Minha parte financeira dependia muito da ajuda vinda da minha madrinha, hoje não sei como conseguirei manter minha vida, não sei como vou custear sobreviver. Está sendo muito dolorida a perda e ainda ter que me preocupar com a parte financeira.
I've often felt like keeping this journal has made me frame my experience. Instead of just pushing things down all the time or even trying to deceive myself. I've known I needed to consider the pandemic on a personal, political & sociological, even historical, level. I'm glad of that.
It's also been a sort of release. I've been comfortable ranting sometimes. I've been surprised at the anger that's inside of me. Somehow it's expanded my perspective. I'm not saying that's particularly made me more hopeful. But oddly I feel like I've earned my vision of this, rather than simply being reactionary. So thank you all, that conceived and worked to make this possible. I'm grateful for you.
Key pandemic skill: fort-building. Also: playing together and entertaining themselves.
Pre-pandemic we were well into the playdate stage with our older kiddo (now 9); not quite there yet with our younger one (now 6). In the past year and a half we've done playground meet-ups, back-yard get-togethers, playdates at the community pool, etc. -- but the kids have still had to spend lots of time entertaining themselves and each other, especially since we don't allow much TV/screens. They've gotten pretty good at it.
Mi hijo se vacunó contra el COVID-19 con la primera dosis de la vacuna Moderna. Sí tuvo una reacción un tanto fuerte por la vacuna. Aprovechó que abrieron un centro de vacunación muy cerca de donde vivimos. Casi no tuvo que hacer cola para que se la administraran. Me da bastante tranquilidad que, por fin, se haya vacunado.
Acaban de abrir la vacunación para jóvenes de 12 a 17 años. Entonces, mi sobrino también podrá ser vacunado. En este caso, de la familia más cercana ya solo yo haré falta de tomar la vacuna. He seguido el tratamiento para la neumonía y me haré una radiografía de pulmones la próxima semana. Si logré eliminar la neumonía redonda, procederé a vacunarme.
He reducido el ritmo de trabajo bajo presión. Estoy trabajando en proyectos que tienen plazos de tiempo más razonables. Esto también me ha ayudado en términos de salud. Necesito buscar algunos trabajos para este y el otro mes, de tal forma que pueda cubrir mis necesidades durante los meses que regularmente no hay trabajo: diciembre y enero.
Las cosas se ven mejor con este ritmo. Yo me siento mejor.
It's weird what I am and am not comfortable with. I'm going to weddings and funerals as they happen. But I'm not comfortable eating in a restaurant yet. I guess because the emotions tied to weddings/funerals are enough that I'm willing to make the sacrifice /take the risk to go. But I'm not willing to take risks for Denny's.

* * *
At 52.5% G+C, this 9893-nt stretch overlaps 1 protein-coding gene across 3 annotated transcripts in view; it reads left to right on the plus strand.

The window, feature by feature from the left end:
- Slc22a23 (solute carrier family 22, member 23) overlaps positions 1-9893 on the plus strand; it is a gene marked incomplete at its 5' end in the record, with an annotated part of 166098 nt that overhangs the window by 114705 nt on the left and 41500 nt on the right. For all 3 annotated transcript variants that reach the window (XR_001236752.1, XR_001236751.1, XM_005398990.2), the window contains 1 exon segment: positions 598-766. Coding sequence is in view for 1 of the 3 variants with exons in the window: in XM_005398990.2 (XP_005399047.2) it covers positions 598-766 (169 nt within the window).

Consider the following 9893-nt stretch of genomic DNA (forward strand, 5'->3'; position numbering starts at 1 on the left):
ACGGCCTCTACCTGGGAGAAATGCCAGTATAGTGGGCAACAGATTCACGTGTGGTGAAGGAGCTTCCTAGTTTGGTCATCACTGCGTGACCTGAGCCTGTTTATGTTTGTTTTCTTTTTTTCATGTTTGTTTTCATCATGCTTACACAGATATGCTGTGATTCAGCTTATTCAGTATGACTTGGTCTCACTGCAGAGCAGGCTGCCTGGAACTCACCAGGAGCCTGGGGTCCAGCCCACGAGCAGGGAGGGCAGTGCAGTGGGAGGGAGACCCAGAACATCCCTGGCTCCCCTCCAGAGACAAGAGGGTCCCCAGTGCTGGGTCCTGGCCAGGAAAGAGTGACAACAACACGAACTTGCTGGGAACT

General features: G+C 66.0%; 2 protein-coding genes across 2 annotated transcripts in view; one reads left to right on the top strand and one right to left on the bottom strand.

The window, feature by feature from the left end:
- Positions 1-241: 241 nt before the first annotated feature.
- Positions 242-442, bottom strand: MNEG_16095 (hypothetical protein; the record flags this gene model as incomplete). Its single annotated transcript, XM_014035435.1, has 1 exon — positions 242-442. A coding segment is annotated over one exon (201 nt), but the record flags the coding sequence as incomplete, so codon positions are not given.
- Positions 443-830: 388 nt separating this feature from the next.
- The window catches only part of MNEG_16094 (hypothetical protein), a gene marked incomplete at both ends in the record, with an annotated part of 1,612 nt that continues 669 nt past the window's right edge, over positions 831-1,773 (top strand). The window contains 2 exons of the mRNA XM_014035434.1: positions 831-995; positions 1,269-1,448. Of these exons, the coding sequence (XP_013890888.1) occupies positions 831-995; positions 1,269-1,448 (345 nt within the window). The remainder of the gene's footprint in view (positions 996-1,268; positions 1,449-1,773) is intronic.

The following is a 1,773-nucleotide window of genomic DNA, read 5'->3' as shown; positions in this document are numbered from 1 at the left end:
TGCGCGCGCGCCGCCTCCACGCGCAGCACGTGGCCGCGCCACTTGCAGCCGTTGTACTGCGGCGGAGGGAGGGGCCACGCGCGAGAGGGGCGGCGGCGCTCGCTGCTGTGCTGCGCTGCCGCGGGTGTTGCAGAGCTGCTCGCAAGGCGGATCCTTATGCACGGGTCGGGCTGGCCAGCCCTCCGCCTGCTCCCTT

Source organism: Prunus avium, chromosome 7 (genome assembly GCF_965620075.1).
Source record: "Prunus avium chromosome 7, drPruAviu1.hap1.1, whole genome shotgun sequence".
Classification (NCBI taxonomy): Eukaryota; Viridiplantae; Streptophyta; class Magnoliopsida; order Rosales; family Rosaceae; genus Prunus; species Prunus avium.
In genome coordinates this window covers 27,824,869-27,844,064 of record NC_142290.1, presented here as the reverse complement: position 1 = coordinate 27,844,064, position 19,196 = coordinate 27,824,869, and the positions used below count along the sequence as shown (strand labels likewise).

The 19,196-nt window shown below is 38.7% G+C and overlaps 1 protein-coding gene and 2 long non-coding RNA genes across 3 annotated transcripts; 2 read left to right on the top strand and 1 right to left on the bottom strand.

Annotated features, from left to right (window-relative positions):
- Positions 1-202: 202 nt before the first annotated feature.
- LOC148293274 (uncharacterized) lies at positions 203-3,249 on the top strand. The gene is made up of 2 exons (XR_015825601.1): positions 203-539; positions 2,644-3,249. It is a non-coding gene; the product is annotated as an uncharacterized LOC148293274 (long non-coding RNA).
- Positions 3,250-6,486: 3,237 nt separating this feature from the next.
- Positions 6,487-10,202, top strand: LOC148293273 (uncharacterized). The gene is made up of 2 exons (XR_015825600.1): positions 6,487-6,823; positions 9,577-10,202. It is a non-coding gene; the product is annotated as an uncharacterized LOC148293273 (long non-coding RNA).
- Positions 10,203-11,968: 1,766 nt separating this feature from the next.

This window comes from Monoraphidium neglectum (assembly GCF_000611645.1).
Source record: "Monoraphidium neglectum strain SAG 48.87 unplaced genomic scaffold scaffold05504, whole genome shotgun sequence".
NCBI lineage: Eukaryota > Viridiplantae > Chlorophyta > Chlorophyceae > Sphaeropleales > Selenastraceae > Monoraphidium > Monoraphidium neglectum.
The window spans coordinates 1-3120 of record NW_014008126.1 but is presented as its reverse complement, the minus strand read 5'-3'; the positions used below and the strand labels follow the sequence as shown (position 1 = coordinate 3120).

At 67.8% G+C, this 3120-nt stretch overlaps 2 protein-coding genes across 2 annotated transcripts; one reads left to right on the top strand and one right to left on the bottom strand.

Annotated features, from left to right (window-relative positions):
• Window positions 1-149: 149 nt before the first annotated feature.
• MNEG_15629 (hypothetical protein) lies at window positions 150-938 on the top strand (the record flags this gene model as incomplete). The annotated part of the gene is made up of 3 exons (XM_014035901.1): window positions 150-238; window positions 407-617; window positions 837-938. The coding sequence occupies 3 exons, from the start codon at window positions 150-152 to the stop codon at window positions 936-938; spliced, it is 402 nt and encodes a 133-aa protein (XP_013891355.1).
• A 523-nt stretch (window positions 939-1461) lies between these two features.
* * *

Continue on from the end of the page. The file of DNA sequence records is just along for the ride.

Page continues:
I realize that I won't be going to indoor events with lots of people maybe ever again. This is a frightening thought. When I think about tempting fate and venturing out among lots of people indoors, I get a panicked feeling.
It isn't worth it.
My very close friend of 44 years was just admitted to a hospital as a psychiatric patient. She has had lifelong issues with her mental health. Her daughter brought her to the emergency room of a major hospital in this area this morning. This evening , I finally spoke to her. There are no psychiatric beds available in any psychiatric hospitals in this area. There were 25 other mental health patients in the ER who were there before her. She was finally admitted to a medical floor.
At least she will be safe.
People will be watching over her.
What chance does she have?
This is so unfair!! I feel like screaming!!
Mental health issues during Covid have multiplied.
This is a world crisis.
I have a close (American) friend who lives part of the time in Switzerland and part of the time in France. She shared a written "lockdown journal" when living in France in spring 2020. As she later said to a hyper-individualistic conspiracy jockey acquaintance of mine (she did not know his views as she spoke) - "I live in France, where they have a strong national government, and they're not afraid to use it." She was speaking favorably, and my acquaintance heard it as a negative comment. Hilarious!
It is largely from her experiences that I've learned first-hand what is a possible - and sensible - response to a severe (sometimes deathly), airborne, contagious, asymptomatically transmitted disease.
Since she trusts her government (which she should not do, but that's another story), she has not paid much attention to SARS-CoV-2 news. And she is a nurse. She simply abides by the frequently changing edicts regarding masks, attestations, testing via nasal swabs, transit and travel, vaccines... She has adapted seamlessly to living with the virus, because the vast majority of her compatriots similarly are law-abiding. They seem to "get it" - that circumstances require everyone to do their part, to avoid getting and giving sickness or worse. Meanwhile, in the USA, I spent the first 10 months of the pandemic watching my nation fall apart.
Lo más importante de lo que se habla en las noticias es el nivel de vacunación en los diferentes estados y de los que están a favor o en contra de que los estudiantes usen cubre bocas. Yo, a favor de la vacunación del público en general y el uso de cubre bocas en las escuelas y lugares públicos sin ventilación.